Mounds View High School
Class Of 1964
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MOUNDS VIEW HIGH SCHOOL
Class of 1964
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Gary joined the Navy after graduating from Mounds View High School in 1964. After basic training he served for nine months on a carrier, the USS Intrepid, and was one of the crew members that retrieved the Gemini 3 space capsule that carried the first two-man-crew of astronauts in space in 1965. He later served as an Electrician's Mate on the USS Currituck, a seaplane tender, in the Vietnam War in 1966 and 1967.
After the military service he attended electronics school at Brown Institute in Minneapolis. He received an Electronics Technician Certificate in 1970 and began working for Medtronic, Inc., a medical device company, where he worked in a medical device research group. He contributed in the design and development of many significant projects including: Carotid Electrical Nerve Stimulation, for the treatment of high blood pressure; Electrical Brain Stimulation, to treat epilepsy; Para-spinal Muscle Stimulation, to correct curvature of the spine; Dorsal Column Stimulation, to treat low-back pain; and Transcutaneous Electrical Nerve Stimulation (TENS), for the Relief of generalized pain. This work led to the formation of the Neurological Division at Medtronic.
In 1978, he became interested in Iontophoresis, a method of driving drugs through the skin with a small electric current. He worked with Dr. Warren Warwick, the CF Center Director at the University of Minnesota, to develop a system for screening children for Cystic Fibrosis that used this technology. In 1983, Medtronic marketed the “CF Indicator”. In 1984 he represented Medtronic as the recipient of "One of the 10 Outstanding Engineering Achievements in the United States" presented by the National Society of Professional Engineers.
Although Gary did not have a formal engineering degree, in 1987 he was the honored recipient of the Medtronic “Technical Contributor of the Year Award” and was later promoted to Project Engineer for his work.
In 1991, Medtronic entered into an agreement with ALZA Corporation to take over the Iontophoresis Program. Gary was selected by ALZA as the Product Development Manager for the first commercial development program using this unique drug delivery technology. He was literally at the center of all of the design and engineering activities and worked with ALZA’s clinical group to design and implement the clinical trials conducted for FDA review. The product, a small patch containing electronic circuitry that delivers potent pain-relieving medication for post-operative surgery, is in the final stages of development. Gary is a two-time recipient of ALZA’s “TOPS” award and was promoted to Engineering Fellow for his contributions to the program. He is a listed inventor in 40 US patents.
Gary retired in 2001. He and his wife, Linda, are residents of Nemo, South Dakota.
He has five grandchildren by two daughters, both graduates of St. Catherine collage in St. Paul, and one son, who is presently working for the University of Minnesota.
Publications: Evaluation of Fentanyl Delivery in Humans Using E-TRANS Technology, G.A. Lattin, J.B. Phipps, S.K. Gupta, M.A. Southam and M. Klausner, in: Proceedings of Transdermal Administration, A Case Study, Iontophoresis, Controlled Release Society, Paris, France. 1997, p. 365.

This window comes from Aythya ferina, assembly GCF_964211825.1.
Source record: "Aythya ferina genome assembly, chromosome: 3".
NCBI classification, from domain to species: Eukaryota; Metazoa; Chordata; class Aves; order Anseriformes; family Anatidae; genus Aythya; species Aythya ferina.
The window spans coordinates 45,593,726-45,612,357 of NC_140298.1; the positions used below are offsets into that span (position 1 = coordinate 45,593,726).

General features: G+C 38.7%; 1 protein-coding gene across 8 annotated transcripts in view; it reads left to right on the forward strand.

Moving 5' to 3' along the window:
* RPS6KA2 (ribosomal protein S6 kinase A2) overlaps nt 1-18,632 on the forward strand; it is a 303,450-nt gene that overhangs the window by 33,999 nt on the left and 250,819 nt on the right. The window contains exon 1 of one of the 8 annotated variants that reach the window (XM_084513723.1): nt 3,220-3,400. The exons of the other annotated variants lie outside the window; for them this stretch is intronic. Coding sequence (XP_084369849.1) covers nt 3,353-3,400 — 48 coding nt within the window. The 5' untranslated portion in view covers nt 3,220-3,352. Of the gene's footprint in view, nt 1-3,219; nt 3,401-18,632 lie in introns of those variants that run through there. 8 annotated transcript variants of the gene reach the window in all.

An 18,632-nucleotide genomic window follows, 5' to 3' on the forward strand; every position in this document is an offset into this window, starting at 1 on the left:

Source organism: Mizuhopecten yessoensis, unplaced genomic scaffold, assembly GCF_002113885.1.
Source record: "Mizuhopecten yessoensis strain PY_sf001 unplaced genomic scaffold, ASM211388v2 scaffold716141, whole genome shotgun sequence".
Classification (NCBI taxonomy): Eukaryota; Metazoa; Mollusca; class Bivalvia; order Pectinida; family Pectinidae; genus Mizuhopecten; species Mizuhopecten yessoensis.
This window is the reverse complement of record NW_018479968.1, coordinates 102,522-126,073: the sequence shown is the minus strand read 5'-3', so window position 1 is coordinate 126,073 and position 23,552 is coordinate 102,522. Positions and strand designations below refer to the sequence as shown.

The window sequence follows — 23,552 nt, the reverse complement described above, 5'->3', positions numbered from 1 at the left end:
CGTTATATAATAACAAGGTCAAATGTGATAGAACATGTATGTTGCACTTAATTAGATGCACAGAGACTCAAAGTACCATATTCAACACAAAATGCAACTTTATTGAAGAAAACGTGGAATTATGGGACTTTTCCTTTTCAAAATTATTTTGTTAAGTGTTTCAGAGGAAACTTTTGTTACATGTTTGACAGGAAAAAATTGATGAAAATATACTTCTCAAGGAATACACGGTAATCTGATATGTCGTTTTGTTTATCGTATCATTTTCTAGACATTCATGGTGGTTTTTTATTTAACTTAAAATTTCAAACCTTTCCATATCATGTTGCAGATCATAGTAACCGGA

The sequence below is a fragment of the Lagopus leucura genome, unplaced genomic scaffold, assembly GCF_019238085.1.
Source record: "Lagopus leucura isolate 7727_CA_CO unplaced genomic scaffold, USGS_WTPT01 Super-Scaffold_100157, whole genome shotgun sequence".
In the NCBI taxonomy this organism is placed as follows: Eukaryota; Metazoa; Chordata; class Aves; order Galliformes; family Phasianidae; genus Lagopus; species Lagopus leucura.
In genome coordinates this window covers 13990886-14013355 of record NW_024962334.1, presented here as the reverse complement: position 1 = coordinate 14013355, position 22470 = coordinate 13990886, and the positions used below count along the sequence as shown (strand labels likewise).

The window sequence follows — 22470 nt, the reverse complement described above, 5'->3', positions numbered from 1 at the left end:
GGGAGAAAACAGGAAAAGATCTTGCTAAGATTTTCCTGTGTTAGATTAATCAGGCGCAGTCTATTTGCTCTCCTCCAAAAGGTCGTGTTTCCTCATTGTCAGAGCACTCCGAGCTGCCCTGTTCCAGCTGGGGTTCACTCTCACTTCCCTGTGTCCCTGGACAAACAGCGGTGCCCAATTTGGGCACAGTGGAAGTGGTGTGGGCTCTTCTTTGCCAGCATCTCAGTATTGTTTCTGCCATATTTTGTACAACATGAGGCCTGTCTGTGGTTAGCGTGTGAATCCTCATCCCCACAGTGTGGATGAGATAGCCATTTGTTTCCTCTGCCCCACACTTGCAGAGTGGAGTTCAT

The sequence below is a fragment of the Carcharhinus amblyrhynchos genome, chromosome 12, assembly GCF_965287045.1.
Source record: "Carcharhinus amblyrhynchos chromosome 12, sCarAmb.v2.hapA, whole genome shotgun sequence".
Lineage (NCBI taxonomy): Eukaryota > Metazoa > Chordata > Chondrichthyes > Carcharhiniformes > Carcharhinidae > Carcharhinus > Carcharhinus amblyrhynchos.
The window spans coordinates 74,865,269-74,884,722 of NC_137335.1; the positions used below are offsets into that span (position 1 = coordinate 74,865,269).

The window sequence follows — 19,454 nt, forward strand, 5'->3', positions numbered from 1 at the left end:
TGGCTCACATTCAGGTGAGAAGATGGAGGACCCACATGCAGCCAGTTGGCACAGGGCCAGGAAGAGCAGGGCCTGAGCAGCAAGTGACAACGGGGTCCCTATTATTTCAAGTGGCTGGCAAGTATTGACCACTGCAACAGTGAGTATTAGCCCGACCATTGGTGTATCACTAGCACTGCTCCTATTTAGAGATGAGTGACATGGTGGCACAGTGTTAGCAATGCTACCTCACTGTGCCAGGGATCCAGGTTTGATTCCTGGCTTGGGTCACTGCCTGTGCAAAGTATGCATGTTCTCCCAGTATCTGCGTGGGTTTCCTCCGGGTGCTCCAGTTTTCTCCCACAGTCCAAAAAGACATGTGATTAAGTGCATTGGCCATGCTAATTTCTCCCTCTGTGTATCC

Electronic Control of Iontophoretic Drug Delivery, Gary A. Lattin, Rama V. Padmanabhan, and J. Bradley Phipps, in: Proceedings of Temporal Control of Drug Delivery, Annals of the New York Academy of Sciences, New York, NY. 1991, p. 450.
In Vitro and In Vivo Evaluation of Transdermal Iontophoretic Delivery of Hydromorphone, R.V. Padmanabhan, J.B. Phipps, G.A. Lattin, R.J. Sawchuk, J. of Controlled Release Society, 1989.
Iontophoretic Delivery of Model Inorganic and Drug Ions, J.B. Phipps, R.V. Padmanabhan, G.A. Lattin, J. Pharm. Sci. Vol. 78, No. 5 1989.
Iontophoretic Delivery of Drugs in Weanling Pigs: In Vitro and In Vivo Relationships, J.B. Phipps, R.V. Padmanabhan, G.A. Lattin, International Conference on Pharm. Sciences and Clinical Pharmacology, Jerusalem, Israel, May 1988.
Iontophoretic Drug Delivery: Advantages and Limitations, J.B. Phipps, R.V. Padmanabhan, G.A. Lattin, NIH Workshop on Transdermal Drug Delivery, Washington D.C. May, 1988.
Transport of Ionic Species Through Skin, J.B. Phipps, R.V. Padmanabhan, G.A. Lattin, Solid State Ionics. 1988, p. 1778.
Evaluation of Transdermal Iontophoretic Drug Delivery, J.B. Phipps Rama Padmanabhan, Gary A. Lattin, International Symposium on Artificial Organs, Biomedical Engineering and Transplantation, Salt Lake City, UT. January 1986.
Transdermal Delivery of Propranolol Via Iontophoresis, R.V. Padmanabhan, J.B. Phipps, G.A. Lattin, in: Proceedings of 13th International Symposium on Controlled Release of Bioactive Materials, Controlled Release Society, Norfolk, VA. 1986, p. 198.
Sweat Testing of Infants and Young Children Using a 30 Micro Liter Paper Patch, Warren W. Warwick, Nancy N. Huang, William W. Waring, Rita M. Hirsch, Gary A. Lattin, Paul D. Sorenson, 9th International Cystic Fibrosis Congress, 1984.
Ambulatory Cystic Fibrosis Screening System, W.J. Warwick, I. Brown, G. Lattin, R. Hirsch, P. Sorenson, Cystic Fibrosis Club Abstracts, 23rd Annual Meeting, 23. 1982, p. 144.
Ambulatory Sweat Stimulation Device, W.J. Warwick, I. Brown, G. Lattin, R. Hirsch, R. Spevak, European J. Pediatrics, 137. 1981, p. 117.